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NC Republicans propose harsher punishment for rioting in new legislation

House Speaker Tim Moore said the legislation will seek to deter future riots and "anti-social anarchy." But not every lawmaker is on board with this bill.

NORTH CAROLINA, USA — A newly proposed bill by House Speaker Tim Moore aims to crack down on "riots and civil disorder," by beefing up punishments and penalties. 

The felony charges range, depending on the severity of the crime: from riots that cause property damage, to serious injury, to death. The harshest punishment carries a maximum sentence of more than a decade in prison if you incite a riot that results in a death. You can read the full bill here.

"Riots and looting devastated many North Carolina downtowns last year at a time when many small businesses were already struggling," said Speaker Moore in a statement, "This legislation will seek to deter future riots and increase penalties on those who engage in this anti-social anarchy."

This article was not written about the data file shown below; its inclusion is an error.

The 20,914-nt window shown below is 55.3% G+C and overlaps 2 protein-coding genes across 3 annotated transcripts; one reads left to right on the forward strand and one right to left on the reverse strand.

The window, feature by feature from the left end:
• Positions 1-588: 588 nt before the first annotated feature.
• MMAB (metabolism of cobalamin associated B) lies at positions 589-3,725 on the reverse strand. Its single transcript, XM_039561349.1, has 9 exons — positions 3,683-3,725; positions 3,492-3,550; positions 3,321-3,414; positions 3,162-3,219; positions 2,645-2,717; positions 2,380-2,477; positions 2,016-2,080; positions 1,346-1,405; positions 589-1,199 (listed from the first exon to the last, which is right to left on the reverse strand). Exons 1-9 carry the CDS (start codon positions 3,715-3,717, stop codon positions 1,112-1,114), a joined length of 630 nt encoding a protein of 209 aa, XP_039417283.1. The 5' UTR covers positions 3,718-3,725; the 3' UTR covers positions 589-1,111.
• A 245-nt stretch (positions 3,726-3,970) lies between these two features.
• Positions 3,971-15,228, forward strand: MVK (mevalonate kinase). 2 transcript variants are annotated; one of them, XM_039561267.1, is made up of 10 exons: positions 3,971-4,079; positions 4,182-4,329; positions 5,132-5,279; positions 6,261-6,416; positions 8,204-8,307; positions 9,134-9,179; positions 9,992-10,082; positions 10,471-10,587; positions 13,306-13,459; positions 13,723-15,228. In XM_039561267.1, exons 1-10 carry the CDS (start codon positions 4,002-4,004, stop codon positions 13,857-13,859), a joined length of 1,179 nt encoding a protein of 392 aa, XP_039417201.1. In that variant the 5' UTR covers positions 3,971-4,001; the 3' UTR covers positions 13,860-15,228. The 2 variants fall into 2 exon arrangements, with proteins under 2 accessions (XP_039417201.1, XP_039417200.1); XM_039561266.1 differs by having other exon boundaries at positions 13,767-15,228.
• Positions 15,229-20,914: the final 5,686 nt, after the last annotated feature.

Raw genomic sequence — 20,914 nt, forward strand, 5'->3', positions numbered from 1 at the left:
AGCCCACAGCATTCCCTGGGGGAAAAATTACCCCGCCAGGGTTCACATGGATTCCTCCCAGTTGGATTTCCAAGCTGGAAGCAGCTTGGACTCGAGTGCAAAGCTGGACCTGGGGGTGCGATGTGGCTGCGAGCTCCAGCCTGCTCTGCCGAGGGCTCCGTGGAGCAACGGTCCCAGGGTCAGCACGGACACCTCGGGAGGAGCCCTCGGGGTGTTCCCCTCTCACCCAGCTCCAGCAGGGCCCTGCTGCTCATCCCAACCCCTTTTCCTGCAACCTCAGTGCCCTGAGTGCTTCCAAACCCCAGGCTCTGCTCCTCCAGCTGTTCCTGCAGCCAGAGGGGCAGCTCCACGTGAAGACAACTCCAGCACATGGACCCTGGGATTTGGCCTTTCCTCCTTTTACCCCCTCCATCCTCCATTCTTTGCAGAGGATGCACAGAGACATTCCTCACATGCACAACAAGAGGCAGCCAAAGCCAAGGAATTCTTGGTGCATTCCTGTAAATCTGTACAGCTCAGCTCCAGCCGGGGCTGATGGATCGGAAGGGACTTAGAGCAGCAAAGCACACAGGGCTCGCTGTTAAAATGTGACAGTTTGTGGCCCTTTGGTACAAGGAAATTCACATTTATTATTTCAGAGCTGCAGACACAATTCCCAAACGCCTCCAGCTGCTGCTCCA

Co-sponsor to the bill, Republican Representative John Sauls from Lee County, writes, "the destruction we saw last year cannot be repeated. Peaceful protesting is important and protected by the Constitution, but those who destroyed downtowns were not interested in making a political point."

"From my perspective, this looks like a way to stifle protests," said Democratic Representative Pricey Harrison, "The way that it is written is so vague that it could be really problematic in terms of sending a lot of people to jail who don't deserve it."

She said the language in the bill is too broad, so the interpretations are limitless.

"The way it's defined is subject to such a broad interpretation. Almost anybody who is even standing on the sidelines when there's a protest that turns into a riot might be gathered up in an arrest."

Lawmakers expect this bill to be on the House floor by next week.